Implications of Premium Muni Pricing
You might think it is a good thing when your client holds bonds that are trading at a premium. After all, if your client holds a stock that is trading at a premium to the purchase price, your client's portfolio has gained value. However, you must remember that, with bonds, dollar price and yield price move in opposite directions - and it is yield that matters most. Therefore, a bond trading at a premium to par value is actually yielding a lower interest rate.

Making matters worse for investors holding bonds at a premium: that premium must be written off annually, but that write-off is not tax-deductible. So not only do premiums hurt the yield once by effectively lowering the interest rate, they hurt it again by interfering with the tax advantages of munis.

Implications of Discount Muni Pricing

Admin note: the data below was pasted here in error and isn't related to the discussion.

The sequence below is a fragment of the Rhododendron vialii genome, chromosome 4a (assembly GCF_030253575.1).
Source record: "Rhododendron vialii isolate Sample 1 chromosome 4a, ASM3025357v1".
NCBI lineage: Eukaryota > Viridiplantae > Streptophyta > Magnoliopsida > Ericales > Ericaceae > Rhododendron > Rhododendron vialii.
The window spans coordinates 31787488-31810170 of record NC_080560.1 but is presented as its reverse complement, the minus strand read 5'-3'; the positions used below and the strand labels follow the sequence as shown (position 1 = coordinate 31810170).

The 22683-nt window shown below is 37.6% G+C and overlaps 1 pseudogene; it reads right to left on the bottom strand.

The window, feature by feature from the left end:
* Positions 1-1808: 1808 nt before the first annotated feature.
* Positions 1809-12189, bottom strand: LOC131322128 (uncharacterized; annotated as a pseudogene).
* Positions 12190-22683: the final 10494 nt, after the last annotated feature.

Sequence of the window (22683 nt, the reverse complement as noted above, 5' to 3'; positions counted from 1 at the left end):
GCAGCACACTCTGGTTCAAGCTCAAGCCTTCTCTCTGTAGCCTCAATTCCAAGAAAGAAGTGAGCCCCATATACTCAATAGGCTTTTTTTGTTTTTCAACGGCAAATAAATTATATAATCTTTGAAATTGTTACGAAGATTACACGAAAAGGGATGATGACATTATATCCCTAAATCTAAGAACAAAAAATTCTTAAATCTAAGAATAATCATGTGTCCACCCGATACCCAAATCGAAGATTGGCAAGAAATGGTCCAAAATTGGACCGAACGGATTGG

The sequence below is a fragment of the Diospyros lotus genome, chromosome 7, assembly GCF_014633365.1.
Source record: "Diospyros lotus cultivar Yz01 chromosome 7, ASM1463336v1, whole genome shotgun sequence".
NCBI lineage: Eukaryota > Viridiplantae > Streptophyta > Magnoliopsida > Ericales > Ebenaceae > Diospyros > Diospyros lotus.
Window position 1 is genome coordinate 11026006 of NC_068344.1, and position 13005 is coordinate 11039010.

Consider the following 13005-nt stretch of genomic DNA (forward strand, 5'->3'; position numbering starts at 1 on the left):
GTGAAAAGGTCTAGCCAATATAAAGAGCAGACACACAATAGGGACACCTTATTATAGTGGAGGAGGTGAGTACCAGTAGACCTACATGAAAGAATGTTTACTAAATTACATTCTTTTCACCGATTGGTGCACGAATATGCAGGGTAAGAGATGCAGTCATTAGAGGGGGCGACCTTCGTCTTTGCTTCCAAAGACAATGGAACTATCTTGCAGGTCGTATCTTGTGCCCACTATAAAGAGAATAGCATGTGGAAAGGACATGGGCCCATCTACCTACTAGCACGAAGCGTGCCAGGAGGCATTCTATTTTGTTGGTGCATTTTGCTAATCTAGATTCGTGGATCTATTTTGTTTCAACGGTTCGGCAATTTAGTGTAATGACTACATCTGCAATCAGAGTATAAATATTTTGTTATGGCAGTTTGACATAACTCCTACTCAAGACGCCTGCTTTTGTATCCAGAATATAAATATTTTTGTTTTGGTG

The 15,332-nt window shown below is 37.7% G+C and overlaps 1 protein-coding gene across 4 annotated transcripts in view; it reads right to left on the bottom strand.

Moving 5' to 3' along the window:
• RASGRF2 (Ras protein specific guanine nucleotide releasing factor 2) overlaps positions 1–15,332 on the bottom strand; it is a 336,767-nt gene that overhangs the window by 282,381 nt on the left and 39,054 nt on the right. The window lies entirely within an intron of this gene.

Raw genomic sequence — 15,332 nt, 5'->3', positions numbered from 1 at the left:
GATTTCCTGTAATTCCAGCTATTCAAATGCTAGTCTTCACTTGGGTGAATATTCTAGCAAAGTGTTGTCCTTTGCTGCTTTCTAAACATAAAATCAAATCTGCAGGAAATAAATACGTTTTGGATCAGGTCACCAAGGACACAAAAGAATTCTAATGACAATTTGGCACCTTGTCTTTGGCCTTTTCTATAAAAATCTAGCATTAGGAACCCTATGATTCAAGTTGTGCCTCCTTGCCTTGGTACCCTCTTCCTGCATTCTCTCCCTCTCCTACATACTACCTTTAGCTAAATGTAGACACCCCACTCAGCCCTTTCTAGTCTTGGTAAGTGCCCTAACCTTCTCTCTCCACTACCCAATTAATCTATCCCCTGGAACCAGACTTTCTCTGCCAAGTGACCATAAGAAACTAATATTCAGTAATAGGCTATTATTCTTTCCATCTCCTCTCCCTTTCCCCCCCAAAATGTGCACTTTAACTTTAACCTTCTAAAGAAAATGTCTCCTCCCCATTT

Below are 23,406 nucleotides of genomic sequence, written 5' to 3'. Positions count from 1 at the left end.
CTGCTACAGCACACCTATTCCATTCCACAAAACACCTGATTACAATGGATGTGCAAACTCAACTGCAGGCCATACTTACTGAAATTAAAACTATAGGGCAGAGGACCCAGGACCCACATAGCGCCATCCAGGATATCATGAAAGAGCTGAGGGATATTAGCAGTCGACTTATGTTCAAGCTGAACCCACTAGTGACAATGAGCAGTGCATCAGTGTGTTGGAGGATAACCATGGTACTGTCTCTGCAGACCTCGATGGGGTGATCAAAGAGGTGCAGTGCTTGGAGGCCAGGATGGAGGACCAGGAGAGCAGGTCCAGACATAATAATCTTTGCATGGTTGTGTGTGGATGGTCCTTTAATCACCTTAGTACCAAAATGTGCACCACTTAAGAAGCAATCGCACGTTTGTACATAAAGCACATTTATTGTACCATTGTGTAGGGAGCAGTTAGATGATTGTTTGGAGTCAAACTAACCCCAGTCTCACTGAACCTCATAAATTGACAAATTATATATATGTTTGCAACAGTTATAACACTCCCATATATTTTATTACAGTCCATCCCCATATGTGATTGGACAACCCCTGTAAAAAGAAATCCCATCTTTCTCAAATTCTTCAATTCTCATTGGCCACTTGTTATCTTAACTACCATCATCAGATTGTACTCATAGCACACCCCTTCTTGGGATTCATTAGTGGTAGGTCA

Discounts, on the other hand, have the effect of raising the effective yield; the bond costs less, but your client is still getting the same interest payment in dollar terms.

In addition, the tax laws reward the winners here as surely as they punish the losers holding premium bonds. Discounts are accreted on an annual basis, but are not taxable until sale or redemption. However; the difference between the discounted price and par value is treated as a capital gain for individuals - though it is generally taxed at a lower rate than regular income. Consequently, institutions must treat gains from accretion of discounts as ordinary income.

Whether your client holds a premium or discount muni, the coupon interest is, of course, tax-exempt - after all, that is the whole point of investing in munis.

Muni Taxes

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